Windows 11 is already a fantastic OS, and Microsoft has consistently added tons of features, bug fixes, and patches in the Windows Insider channels over the past months. The much-anticipated Windows 11 23H2 update will make these thoroughly tested changes and enhancements available to a broader user base. While most of the new additions are great in their own right, there are a few noteworthy features that, in my opinion, elevate the overall user experience a lot more than the others.
1 Dynamic lighting (RGB controls)
If you're an avid fan of RGB-lit peripherals, chances are you're familiar with the compatibility issues associated with syncing the lighting effects for devices from different manufacturers. Heck, with Corsair, Logitech, Hyper, and other manufacturers providing their own SDKs, you'll have to juggle multiple third-party apps just to configure the RGB settings for all your devices.
While there are apps like OpenRGB and SignalRGB that boast compatibility with a plethora of devices, I'm more excited about the Dynamic Lighting controls that are coming with this update. Admittedly, Dynamic Lighting is rather bare-bones at the moment and doesn't support many devices besides a few keyboards and mice from Razer.
However, it's still a step in the right direction as Dynamic Lighting is Microsoft's first attempt at creating a centralized interface to control RGB peripherals. Compared to most third-party apps, Dynamic Lighting barely consumes any resources and doesn't bombard you with ads and deals every other minute.
Judging by everything we've seen so far, I'd say the future looks bright for Dynamic Lighting. For one, Microsoft claims Asus, Acer, HP, and Logitech have agreed to integrate Dynamic Lighting into their products. If Microsoft manages to add support for lesser-known and generic brand peripherals, Dynamic Lighting can very well become the easy-to-use RGB customization interface we've been waiting for!
2 Support for multiple archive formats
For years, Windows enthusiasts had to rely on WinRAR, 7-Zip, or other third-party applications to uncompress any archive format besides .zip files. However, the upcoming 23H2 update will leverage the tools from Libarchive Project to allow you to extract .gz, .tar, and .rar files straight from the File Explorer.
Since Libarchive tools are compatible with .pax, .cpio, and many other file extensions, I'm hopeful we’ll see finally native support for almost all the major archive formats once 23H2 rolls out.
3 Dev Home and Dev Drive
First introduced in the Windows 11 Preview Build 23466 back in May, Dev Home serves as an all-in-one launcher for application developers. Besides its built-in hardware monitoring facilities and direct access to GitHub repositories, Dev Home allows you to install over 20 extensions, including Android Studio, Visual Studio, and PyCharm, to create and modify your projects from a single interface. Having published plenty of documentation on how developers can create extensions for this app, Microsoft aims to launch an extension store to increase the number of supported widgets for Dev Home.
On top of that, you can access Dev Drive, a unique drive format designed to store source code and project data, straight from Dev Home. Built on the Resilient File System (ReFS) instead of the New Technology File System (NTFS), Dev Drive uses Copy-on-Write (CoW) linking and other features from ReFS to optimize performance when building apps.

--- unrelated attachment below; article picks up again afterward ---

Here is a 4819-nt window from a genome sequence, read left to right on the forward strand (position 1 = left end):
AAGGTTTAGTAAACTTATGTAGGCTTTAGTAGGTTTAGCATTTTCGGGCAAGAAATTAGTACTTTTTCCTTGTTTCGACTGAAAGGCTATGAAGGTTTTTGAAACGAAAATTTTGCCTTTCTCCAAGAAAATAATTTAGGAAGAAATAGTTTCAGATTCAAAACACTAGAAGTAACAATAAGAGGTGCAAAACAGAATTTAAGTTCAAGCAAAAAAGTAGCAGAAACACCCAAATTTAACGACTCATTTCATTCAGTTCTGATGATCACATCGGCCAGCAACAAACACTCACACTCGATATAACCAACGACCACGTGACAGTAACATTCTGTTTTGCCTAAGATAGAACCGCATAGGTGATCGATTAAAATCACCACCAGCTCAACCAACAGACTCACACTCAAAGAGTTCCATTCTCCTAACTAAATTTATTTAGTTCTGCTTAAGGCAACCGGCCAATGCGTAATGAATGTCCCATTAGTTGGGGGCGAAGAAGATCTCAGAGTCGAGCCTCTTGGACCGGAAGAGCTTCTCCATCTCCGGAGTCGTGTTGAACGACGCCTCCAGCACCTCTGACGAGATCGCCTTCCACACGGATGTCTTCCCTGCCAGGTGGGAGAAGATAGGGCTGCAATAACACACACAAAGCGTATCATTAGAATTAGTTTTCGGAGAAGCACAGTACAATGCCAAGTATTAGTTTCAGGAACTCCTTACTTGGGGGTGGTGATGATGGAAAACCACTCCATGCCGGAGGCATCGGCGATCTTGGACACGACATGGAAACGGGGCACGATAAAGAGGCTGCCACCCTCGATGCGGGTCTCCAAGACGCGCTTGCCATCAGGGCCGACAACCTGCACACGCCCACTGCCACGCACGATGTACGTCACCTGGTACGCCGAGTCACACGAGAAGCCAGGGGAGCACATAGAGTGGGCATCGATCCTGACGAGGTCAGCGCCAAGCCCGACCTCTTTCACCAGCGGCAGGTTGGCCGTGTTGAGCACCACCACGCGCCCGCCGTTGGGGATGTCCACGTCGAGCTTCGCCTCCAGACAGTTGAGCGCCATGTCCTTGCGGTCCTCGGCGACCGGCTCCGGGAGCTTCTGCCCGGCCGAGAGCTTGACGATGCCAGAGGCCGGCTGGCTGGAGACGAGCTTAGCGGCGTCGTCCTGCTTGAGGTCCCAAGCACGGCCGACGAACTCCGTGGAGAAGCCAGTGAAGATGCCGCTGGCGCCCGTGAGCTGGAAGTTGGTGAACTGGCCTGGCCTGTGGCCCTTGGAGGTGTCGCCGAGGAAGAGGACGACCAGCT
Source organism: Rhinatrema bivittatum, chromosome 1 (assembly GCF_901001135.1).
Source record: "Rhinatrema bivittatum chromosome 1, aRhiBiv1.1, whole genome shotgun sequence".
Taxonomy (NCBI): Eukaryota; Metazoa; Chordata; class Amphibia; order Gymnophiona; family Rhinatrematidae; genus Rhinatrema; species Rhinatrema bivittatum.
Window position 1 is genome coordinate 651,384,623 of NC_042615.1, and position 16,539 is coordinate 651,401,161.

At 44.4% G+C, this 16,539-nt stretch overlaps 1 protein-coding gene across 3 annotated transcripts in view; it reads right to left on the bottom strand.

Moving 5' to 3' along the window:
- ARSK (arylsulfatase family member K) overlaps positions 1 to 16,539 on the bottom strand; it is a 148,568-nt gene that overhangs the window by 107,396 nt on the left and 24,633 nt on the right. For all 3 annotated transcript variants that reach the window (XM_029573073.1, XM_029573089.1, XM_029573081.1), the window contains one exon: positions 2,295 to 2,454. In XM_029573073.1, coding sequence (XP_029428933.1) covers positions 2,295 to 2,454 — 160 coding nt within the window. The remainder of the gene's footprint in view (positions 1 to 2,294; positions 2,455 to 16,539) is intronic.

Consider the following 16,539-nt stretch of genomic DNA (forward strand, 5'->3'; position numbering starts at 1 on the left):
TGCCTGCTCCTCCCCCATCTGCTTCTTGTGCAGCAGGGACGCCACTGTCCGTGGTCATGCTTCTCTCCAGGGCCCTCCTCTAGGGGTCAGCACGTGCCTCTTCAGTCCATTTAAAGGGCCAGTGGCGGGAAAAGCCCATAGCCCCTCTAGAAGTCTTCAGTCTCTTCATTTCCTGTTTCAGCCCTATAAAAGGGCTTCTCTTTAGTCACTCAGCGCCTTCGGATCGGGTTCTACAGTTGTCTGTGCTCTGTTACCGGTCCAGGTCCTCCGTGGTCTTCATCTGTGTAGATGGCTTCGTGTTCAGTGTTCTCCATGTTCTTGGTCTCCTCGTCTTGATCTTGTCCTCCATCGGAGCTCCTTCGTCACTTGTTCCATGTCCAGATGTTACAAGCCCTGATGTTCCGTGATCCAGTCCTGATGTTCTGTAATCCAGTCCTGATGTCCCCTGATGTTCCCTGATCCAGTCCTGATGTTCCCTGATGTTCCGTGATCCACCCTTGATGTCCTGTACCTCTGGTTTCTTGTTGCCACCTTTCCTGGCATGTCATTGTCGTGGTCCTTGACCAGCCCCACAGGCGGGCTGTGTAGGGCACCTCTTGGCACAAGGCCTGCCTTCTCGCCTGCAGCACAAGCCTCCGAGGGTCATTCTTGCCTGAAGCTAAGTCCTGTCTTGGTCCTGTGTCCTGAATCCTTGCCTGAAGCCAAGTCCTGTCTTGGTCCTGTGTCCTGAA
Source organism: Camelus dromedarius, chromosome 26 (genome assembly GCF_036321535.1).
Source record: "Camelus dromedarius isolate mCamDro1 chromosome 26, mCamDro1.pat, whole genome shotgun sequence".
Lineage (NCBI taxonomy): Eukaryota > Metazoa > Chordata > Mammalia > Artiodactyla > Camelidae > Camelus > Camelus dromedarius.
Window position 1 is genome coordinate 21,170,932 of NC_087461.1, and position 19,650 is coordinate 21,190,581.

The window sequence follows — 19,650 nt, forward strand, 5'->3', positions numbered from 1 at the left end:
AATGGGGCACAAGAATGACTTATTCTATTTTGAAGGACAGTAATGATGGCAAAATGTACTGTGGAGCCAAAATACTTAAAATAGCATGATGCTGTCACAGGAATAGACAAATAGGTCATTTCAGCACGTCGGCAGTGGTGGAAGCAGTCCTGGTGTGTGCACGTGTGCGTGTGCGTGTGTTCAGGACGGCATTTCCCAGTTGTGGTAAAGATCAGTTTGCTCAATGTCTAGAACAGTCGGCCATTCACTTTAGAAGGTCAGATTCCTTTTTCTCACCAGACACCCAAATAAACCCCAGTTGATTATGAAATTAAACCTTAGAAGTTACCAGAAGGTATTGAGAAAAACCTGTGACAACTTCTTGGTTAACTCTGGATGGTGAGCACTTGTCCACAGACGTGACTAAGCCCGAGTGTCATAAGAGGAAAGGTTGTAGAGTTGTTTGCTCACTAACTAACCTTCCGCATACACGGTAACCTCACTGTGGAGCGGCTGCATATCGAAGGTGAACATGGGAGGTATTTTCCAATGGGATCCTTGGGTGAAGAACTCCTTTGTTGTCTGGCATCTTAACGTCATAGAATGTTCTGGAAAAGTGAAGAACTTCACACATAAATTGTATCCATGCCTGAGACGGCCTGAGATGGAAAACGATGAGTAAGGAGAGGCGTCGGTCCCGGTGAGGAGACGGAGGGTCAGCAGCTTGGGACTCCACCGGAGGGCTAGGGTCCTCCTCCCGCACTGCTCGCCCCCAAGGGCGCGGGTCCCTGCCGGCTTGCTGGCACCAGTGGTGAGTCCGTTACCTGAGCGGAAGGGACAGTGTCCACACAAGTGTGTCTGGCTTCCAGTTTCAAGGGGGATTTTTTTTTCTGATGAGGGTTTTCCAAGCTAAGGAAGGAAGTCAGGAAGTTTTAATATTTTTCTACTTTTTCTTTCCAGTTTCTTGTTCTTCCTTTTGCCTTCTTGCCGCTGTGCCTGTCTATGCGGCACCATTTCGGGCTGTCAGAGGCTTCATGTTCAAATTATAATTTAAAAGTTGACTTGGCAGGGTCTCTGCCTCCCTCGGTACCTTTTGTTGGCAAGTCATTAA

4 HDR wallpaper support
Microsoft finally added support for true HDR wallpapers in the Windows Preview build 23516. There are certain restrictions to this feature though, as the image has to be in .jxr format, and you’ll need to enable a few settings and calibrate the HDR settings of your monitor to get it to work properly. Still, I’d take the extra hassle over zero support for HDR wallpapers any day.
It’s unclear whether the 23H2 update will roll out with this feature, but I sure hope it does!
5 Dedicated backup app
Microsoft earlier rolled out the Windows Backup app alongside the Dev Drive in Build 23466. The new application will allow you to back up all your files and folders to your OneDrive storage with the click of a button. It'll also help you load your app preferences, settings, and credentials when you configure a new PC for the first time.
The restore facility has also received a major overhaul: the backup of your old system will retain the location of the apps pinned on the Start menu and Taskbar. Once you're on your new PC, you can click on the app icons to reinstall them from the Microsoft Store. This functionality also extends to non-Windows Store apps as clicking on their icons will instead direct you to their website.
With the addition of Windows Backup and the improved restore facility, it'll be a lot easier for you to transfer data to another system when you migrate from an older PC or laptop.
The Windows 11 23H2 update also includes other useful features, including a redesigned file explorer, Windows Copilot, and enhancements to Windows Ink. What's more, the 23H2 update will be a small-sized enablement package, so you won't have to spend hours waiting for it to finish downloading. We don't have an exact release date for the landmark update, but judging from past releases, Microsoft will most likely deploy it sometime in October.